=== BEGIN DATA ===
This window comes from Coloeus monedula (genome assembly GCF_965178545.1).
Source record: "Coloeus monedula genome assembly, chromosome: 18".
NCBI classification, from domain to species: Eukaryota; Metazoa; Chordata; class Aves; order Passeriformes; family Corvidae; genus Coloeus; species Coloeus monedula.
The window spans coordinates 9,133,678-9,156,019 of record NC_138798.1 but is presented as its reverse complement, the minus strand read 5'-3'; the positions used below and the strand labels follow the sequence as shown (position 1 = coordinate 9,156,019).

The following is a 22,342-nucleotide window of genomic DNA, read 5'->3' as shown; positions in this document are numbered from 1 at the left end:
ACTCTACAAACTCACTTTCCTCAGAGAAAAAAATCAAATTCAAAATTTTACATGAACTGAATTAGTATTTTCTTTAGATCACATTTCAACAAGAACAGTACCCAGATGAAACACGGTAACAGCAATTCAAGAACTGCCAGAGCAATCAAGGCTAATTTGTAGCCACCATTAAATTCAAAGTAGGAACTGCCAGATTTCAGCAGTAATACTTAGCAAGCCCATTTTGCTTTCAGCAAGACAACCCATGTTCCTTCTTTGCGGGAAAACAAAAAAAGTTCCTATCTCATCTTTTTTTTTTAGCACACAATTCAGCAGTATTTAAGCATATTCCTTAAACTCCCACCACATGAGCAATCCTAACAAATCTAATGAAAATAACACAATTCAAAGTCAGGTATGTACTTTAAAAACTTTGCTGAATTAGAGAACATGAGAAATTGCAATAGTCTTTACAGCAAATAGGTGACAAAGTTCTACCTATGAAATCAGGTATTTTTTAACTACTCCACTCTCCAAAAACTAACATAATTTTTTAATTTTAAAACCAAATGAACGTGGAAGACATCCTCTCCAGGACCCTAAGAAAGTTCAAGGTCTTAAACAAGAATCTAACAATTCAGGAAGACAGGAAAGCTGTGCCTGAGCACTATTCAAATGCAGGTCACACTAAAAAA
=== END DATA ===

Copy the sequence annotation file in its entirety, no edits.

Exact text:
This window comes from Coloeus monedula (genome assembly GCF_965178545.1).
Source record: "Coloeus monedula genome assembly, chromosome: 18".
NCBI classification, from domain to species: Eukaryota; Metazoa; Chordata; class Aves; order Passeriformes; family Corvidae; genus Coloeus; species Coloeus monedula.
The window spans coordinates 9,133,678-9,156,019 of record NC_138798.1 but is presented as its reverse complement, the minus strand read 5'-3'; the positions used below and the strand labels follow the sequence as shown (position 1 = coordinate 9,156,019).

The following is a 22,342-nucleotide window of genomic DNA, read 5'->3' as shown; positions in this document are numbered from 1 at the left end:
ACTCTACAAACTCACTTTCCTCAGAGAAAAAAATCAAATTCAAAATTTTACATGAACTGAATTAGTATTTTCTTTAGATCACATTTCAACAAGAACAGTACCCAGATGAAACACGGTAACAGCAATTCAAGAACTGCCAGAGCAATCAAGGCTAATTTGTAGCCACCATTAAATTCAAAGTAGGAACTGCCAGATTTCAGCAGTAATACTTAGCAAGCCCATTTTGCTTTCAGCAAGACAACCCATGTTCCTTCTTTGCGGGAAAACAAAAAAAGTTCCTATCTCATCTTTTTTTTTTAGCACACAATTCAGCAGTATTTAAGCATATTCCTTAAACTCCCACCACATGAGCAATCCTAACAAATCTAATGAAAATAACACAATTCAAAGTCAGGTATGTACTTTAAAAACTTTGCTGAATTAGAGAACATGAGAAATTGCAATAGTCTTTACAGCAAATAGGTGACAAAGTTCTACCTATGAAATCAGGTATTTTTTAACTACTCCACTCTCCAAAAACTAACATAATTTTTTAATTTTAAAACCAAATGAACGTGGAAGACATCCTCTCCAGGACCCTAAGAAAGTTCAAGGTCTTAAACAAGAATCTAACAATTCAGGAAGACAGGAAAGCTGTGCCTGAGCACTATTCAAATGCAGGTCACACTAAAAAA